Rob Bironas’ 39-yard field goal gave the Titans a 24-6 lead in the third, and McCoy had little choice to take some risks. One backfired badly.

    At Tennessee’s 29, he scrambled to buy time but threw toward the end zone. Babineaux was waiting, picked it off and made his way down field for the fourth-longest interception return in franchise history.

    Babineaux followed Hasselbeck to Tennessee, signing with the Titans a few days after the QB.

    “That’s why we called him ‘Big Play Babs’ in Seattle,” Hasselbeck said.

    Notes: McCoy’s 40 completions were five off the league mark held by Drew Bledsoe in 1994. … Titans safety Chris Hope broke his arm in the first quarter. Munchak did not know if Hope will need surgery. Stevens injured a rib and OL Leroy Harris twisted a knee. … Dawson’s 51-yarder was his longest since a 56-yarder at Buffalo in 2008. … Titans rookie QB Jake Locker made his NFL debut in the final minutes. His only pass was incomplete.

    Copyright 2011 by The Associated Press

  2. Doug Rutherford says:

    Matty-Mo,

    I didn’t expect to hear historical allusions during the NPR interview especially to 3000 year-old Greek heroes and Gods, but then again it reflects your love of not just making history but reading it. “It’s like the Ionic Sea, but I’m not getting laid…at all!” What a nicely poetic reference to salacious Circe on the Island of Aeaea in the Ionic Sea challenging Odysseus’ familial fidelity and long journey home. Journalist Alexandra Gutierrez’s juxtaposition of the ancient mix-master “Scylla and Charybdis” was deft, and hopefully can be attributed to the influence of a passionate English teacher, or her love for classical Greek literature. “My boss is Poseidon” rounds out a well-edited interview with an intrepid sailor under less-than-optimal conditions.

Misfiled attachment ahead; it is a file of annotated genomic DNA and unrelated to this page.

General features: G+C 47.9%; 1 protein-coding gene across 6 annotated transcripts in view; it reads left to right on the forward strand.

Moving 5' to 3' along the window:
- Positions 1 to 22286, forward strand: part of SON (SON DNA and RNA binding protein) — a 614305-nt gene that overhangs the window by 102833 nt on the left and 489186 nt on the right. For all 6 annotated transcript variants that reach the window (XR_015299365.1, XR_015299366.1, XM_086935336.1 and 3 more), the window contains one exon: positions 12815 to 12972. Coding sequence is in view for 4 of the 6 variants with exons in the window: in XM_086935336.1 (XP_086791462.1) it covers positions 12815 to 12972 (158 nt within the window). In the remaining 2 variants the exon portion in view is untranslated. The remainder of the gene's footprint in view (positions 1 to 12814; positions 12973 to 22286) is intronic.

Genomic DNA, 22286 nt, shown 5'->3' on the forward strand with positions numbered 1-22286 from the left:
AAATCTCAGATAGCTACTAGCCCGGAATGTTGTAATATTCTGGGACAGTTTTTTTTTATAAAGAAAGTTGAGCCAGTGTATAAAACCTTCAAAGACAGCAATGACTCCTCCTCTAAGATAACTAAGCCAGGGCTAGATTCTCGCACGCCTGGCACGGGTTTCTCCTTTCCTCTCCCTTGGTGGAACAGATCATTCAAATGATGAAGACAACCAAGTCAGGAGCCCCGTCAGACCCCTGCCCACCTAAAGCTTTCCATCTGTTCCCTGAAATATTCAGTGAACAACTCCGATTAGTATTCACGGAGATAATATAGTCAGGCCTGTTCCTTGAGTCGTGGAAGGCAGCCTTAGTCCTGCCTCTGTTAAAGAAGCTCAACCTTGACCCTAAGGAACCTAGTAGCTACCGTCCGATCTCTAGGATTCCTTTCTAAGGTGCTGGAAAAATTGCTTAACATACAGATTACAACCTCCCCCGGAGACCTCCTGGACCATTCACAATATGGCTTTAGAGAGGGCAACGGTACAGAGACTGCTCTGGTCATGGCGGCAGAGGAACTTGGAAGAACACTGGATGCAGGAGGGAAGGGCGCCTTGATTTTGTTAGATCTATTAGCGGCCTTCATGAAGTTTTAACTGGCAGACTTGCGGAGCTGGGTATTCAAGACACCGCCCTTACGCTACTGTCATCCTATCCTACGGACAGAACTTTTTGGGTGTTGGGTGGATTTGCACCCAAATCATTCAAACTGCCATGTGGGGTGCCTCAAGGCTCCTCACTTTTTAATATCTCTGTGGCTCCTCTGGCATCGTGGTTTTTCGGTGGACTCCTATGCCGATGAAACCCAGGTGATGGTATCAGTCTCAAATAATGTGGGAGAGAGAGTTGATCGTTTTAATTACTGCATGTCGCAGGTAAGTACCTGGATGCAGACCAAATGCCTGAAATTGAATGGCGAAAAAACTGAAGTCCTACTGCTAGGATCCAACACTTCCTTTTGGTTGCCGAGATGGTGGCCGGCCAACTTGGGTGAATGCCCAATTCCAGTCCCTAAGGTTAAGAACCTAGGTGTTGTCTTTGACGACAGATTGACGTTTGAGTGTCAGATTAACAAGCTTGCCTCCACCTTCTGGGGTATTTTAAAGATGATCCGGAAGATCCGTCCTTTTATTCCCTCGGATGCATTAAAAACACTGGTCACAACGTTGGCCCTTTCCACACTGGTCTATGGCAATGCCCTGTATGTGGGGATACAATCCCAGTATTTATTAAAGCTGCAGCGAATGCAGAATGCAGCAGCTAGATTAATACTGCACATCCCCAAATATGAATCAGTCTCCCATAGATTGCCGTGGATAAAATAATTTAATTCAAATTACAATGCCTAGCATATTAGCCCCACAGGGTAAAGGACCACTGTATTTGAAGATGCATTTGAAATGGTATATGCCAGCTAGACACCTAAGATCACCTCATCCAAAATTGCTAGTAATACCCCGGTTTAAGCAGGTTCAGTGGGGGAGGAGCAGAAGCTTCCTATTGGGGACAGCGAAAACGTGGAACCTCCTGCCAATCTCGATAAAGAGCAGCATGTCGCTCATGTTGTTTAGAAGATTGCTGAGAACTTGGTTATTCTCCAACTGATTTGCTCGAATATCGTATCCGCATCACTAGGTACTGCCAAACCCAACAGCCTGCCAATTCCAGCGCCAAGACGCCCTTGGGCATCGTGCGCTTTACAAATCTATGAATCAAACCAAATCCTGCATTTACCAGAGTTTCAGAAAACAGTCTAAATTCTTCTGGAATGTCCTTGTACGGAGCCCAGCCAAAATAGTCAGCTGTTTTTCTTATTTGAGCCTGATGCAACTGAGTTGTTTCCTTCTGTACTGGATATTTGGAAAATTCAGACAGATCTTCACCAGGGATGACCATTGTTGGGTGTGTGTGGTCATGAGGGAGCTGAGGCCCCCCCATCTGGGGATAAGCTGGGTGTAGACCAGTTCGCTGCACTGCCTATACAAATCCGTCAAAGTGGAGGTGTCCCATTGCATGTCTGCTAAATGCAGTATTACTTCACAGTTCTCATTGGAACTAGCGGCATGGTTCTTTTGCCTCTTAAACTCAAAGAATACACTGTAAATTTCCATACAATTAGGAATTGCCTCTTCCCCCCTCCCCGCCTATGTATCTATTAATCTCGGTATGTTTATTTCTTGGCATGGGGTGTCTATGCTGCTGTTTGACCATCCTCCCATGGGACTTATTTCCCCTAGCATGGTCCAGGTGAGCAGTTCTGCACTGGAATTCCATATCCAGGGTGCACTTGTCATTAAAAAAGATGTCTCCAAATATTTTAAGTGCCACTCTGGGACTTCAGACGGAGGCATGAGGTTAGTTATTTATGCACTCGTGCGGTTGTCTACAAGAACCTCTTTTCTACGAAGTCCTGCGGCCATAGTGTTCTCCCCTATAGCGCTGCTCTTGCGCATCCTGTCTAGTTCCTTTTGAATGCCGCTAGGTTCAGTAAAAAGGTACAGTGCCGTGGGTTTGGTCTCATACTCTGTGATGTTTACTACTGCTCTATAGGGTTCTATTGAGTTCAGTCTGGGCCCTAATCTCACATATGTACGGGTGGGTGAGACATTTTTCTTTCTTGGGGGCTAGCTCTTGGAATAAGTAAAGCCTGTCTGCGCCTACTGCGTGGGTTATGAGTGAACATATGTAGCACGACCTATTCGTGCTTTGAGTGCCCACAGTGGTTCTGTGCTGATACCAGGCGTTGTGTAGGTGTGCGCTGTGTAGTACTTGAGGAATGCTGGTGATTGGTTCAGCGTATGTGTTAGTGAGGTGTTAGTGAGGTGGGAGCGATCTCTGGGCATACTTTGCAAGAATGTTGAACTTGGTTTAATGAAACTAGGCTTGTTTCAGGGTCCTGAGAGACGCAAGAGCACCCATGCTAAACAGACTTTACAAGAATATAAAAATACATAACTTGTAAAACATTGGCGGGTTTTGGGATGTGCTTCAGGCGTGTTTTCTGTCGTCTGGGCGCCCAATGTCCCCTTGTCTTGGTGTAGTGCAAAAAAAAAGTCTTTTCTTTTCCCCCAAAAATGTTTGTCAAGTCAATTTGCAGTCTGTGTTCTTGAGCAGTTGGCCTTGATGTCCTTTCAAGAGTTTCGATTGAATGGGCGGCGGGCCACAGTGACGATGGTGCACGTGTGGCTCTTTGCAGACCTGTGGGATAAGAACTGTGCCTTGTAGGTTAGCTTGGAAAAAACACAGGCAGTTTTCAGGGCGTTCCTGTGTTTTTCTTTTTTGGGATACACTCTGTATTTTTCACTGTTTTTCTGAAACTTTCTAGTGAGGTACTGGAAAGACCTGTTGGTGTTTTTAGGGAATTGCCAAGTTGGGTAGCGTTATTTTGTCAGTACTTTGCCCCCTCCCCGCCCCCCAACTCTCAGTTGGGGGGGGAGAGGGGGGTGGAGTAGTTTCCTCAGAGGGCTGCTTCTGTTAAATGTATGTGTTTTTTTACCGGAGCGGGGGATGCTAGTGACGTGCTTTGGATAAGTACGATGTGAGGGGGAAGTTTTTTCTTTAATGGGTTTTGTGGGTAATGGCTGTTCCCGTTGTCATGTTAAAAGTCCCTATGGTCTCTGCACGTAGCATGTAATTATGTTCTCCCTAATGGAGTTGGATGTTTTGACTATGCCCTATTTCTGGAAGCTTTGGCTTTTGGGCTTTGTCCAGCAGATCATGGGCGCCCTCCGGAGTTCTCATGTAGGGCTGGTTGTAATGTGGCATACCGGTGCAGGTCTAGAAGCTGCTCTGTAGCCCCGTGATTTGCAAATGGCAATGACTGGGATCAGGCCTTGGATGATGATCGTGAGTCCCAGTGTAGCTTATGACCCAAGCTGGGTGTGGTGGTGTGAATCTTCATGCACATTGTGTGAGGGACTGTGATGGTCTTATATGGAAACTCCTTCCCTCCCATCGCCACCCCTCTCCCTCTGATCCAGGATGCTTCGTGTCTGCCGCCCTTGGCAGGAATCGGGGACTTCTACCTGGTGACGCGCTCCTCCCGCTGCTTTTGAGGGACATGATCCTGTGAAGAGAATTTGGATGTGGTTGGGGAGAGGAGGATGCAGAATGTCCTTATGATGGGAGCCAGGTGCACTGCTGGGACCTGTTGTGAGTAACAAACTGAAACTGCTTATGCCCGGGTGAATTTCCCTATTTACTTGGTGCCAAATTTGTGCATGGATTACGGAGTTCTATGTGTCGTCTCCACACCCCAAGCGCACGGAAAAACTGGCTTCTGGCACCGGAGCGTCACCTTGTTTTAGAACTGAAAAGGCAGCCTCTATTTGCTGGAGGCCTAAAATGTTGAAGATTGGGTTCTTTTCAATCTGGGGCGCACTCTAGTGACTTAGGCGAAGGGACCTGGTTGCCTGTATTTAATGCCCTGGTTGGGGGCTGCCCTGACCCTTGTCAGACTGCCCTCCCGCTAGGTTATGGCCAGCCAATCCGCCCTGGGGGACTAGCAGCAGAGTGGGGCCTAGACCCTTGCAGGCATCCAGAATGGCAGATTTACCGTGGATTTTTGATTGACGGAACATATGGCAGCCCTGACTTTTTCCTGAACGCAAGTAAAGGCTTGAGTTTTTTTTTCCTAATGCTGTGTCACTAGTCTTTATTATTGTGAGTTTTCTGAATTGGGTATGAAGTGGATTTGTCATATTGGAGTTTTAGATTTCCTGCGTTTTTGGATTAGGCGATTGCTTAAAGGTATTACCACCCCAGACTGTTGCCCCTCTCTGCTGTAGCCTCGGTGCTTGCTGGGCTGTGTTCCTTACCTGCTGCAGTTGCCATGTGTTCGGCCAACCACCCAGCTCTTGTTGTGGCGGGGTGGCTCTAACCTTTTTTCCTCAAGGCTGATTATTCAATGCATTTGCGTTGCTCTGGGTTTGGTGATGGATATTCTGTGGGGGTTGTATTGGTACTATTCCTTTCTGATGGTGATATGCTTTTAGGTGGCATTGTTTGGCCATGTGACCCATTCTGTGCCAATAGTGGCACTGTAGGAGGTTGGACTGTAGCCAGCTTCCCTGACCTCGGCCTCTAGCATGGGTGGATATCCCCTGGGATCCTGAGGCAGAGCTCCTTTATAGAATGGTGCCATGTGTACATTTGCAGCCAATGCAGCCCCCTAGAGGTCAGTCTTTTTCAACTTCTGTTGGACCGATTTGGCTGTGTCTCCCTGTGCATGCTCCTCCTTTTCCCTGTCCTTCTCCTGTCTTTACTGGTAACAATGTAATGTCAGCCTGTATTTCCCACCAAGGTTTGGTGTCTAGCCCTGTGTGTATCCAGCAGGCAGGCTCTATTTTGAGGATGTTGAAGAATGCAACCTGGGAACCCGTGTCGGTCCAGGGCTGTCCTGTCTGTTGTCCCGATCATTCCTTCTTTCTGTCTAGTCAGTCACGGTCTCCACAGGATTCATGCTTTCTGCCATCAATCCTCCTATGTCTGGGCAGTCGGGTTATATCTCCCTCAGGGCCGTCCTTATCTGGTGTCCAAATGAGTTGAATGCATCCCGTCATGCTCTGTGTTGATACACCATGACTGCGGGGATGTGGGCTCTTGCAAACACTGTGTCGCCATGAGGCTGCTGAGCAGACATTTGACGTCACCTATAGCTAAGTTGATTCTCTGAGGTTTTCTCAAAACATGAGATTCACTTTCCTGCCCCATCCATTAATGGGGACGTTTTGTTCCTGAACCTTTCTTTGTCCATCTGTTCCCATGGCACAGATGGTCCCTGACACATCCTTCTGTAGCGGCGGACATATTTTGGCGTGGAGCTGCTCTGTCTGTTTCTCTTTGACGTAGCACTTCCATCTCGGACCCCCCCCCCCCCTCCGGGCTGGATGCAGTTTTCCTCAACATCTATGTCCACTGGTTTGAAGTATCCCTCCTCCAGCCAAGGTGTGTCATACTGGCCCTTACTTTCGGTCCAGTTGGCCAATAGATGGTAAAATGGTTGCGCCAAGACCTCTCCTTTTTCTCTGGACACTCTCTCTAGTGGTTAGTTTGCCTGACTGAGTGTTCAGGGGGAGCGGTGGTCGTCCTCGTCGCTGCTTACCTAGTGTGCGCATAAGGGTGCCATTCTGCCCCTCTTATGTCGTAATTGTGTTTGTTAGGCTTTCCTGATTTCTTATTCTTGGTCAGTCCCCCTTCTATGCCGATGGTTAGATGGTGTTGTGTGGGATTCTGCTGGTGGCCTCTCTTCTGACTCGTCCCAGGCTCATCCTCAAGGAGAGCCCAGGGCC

Poseidon is your boss, Matt. Give him more respect than Odysseus, and you will hopefully drop anchor in Annapolis sooner than 10 years.

    Glad to hear the re-supply brought renewal, physically and spiritually. Many thanks to Simon Edwards and other supporters of Matt for helping to bring this together.

    Fortitudine Vincimus.
    You always have my love and respect, Matt.
    Dad

  3. Greg in Annapolis says:

    I threw in some dollars for the back-up water maker in the resupply effort. Hope it helps. I wish it could make vodka so you do not have to sped too much time hoping for good things from the Buckeyes or the Browns. This is a good football season for you to be sailing!! Please keep the pictures coming as they are fantastic. You would be surprised how many people in Annapolis are talking about your adventure and the pictures are as close as most of us will come to your dreams becoming reality. Thanks.

  4. Derek & Avril Norton says:

    I came across this website by chance while searching for others bound for Easter Island and the Horn. I knew I remembered your face but my soggy brain couldn’t place it until I showed your site to Avril who place you immediately. We remember you well from the BVI, some years ago. Congratulations on an incredible journey you have undertaken, we are close to your latitude right now while we are land based in Panama. I will look out over the Pacific and gaze in your direction and send all our prayers and wishes your way. I am going to connect Craig and Chris to this page so they can follow your progress too. If my dreams come true i might follow you around the Horn to Cape Town to touch base with my family before returning to Panama where we hope to settle once the adventurous spirit is satisfied.
    All our best wishes.